Stable CD8+ T cell memory during persistent infection
Bixby, Lisa Marie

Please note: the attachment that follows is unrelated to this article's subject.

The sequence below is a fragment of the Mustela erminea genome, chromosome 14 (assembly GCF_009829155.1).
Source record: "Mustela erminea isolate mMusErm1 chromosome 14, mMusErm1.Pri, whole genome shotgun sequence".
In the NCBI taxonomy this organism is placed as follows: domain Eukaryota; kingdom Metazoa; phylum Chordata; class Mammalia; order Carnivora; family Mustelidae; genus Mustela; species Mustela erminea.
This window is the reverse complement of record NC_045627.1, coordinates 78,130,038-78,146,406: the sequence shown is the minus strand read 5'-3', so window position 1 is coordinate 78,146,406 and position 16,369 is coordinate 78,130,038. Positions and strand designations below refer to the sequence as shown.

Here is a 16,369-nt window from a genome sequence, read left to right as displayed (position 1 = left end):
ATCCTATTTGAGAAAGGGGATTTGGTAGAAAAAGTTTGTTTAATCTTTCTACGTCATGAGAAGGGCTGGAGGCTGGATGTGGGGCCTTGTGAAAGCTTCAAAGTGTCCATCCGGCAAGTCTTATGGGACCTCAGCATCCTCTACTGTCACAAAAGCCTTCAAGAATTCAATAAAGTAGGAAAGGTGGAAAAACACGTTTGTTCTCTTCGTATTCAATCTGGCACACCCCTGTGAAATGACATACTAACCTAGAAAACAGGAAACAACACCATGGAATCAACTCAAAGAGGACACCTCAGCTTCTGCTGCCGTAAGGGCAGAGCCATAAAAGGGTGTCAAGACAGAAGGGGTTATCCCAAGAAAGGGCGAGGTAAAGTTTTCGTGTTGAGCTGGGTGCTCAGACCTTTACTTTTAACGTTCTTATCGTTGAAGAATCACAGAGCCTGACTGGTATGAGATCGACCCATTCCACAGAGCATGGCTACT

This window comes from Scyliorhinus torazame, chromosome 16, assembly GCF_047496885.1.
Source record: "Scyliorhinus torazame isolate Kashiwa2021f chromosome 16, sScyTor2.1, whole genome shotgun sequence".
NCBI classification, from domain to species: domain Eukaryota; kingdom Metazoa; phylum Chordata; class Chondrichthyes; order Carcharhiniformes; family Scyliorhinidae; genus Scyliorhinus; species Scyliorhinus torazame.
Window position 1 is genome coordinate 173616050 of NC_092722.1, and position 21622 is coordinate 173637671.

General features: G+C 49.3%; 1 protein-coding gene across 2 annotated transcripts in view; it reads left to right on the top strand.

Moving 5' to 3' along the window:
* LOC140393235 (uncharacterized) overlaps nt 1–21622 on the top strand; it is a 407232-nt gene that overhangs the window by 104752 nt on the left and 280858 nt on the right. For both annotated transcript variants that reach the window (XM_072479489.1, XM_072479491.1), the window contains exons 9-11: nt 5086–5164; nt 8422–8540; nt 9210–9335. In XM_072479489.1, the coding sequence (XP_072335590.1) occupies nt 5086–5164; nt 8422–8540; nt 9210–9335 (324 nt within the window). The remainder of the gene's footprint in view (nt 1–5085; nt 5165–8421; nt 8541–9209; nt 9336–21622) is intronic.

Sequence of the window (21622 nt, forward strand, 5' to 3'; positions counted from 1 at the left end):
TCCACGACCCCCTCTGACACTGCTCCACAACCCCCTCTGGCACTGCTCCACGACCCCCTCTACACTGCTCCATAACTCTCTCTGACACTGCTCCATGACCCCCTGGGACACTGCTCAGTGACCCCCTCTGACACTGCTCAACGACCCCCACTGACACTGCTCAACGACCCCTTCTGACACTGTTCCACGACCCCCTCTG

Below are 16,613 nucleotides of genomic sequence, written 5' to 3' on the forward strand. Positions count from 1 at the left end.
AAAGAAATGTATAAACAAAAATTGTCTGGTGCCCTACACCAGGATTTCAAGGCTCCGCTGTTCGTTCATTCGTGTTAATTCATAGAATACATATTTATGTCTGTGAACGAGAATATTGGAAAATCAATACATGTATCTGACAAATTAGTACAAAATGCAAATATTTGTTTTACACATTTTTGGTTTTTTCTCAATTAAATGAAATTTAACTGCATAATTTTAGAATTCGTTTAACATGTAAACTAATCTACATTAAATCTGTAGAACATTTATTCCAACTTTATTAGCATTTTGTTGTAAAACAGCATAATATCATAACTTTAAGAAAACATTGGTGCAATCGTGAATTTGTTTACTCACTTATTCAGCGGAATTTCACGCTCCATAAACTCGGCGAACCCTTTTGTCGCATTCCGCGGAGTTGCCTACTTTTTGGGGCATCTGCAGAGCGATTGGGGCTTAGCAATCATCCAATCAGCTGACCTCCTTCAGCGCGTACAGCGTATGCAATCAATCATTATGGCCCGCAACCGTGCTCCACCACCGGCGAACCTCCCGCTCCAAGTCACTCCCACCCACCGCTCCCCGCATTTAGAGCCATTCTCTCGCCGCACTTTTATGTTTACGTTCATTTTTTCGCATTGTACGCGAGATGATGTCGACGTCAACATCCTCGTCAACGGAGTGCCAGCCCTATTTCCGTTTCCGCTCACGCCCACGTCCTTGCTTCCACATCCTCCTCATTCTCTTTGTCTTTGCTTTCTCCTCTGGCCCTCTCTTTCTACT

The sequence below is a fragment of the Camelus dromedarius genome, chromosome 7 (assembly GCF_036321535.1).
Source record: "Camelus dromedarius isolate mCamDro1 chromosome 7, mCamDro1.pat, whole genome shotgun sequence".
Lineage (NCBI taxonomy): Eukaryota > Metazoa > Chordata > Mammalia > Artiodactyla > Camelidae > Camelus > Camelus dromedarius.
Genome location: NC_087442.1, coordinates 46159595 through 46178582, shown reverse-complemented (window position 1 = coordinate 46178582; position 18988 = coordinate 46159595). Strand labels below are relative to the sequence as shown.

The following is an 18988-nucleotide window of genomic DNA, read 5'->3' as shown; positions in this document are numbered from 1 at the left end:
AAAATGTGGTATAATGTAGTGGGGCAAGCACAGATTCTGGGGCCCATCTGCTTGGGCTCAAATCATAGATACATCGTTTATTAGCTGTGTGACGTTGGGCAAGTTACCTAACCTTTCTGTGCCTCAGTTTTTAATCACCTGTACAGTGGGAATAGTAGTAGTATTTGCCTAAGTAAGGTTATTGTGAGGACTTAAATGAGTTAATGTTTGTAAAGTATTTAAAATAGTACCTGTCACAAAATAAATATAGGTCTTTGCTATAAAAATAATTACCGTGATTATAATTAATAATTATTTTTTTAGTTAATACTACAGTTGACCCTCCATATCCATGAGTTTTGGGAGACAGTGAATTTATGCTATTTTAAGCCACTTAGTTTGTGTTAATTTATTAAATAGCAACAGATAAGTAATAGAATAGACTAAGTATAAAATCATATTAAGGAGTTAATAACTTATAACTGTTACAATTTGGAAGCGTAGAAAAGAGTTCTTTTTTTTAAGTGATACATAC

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In contrast to antigen-independent, cytokine-driven CD8+ T cell memory arising from acute resolving infections, CD8+ T cell memory during chronic infections is thought to be sustained primarily by the presence of antigen, comprising a population of relatively short-lived T effector memory cells. Consistent with this idea, we have observed that the majority of CD8+ T cells exhibit an effector memory phenotype during experimental chronic infection with Trypanosoma cruzi, a protozoan parasite that causes significant morbidity and mortality throughout Latin America. The goal of this study was to explore the possibility that long-term memory is generated in spite of persistent infection by T. cruzi. We report that in contrast to what is typically observed during other persistent infections, a stable population of parasite-specific CD8+ T central memory cells capable of antigen-independent survival is maintained in mice despite the presence of persistent antigen.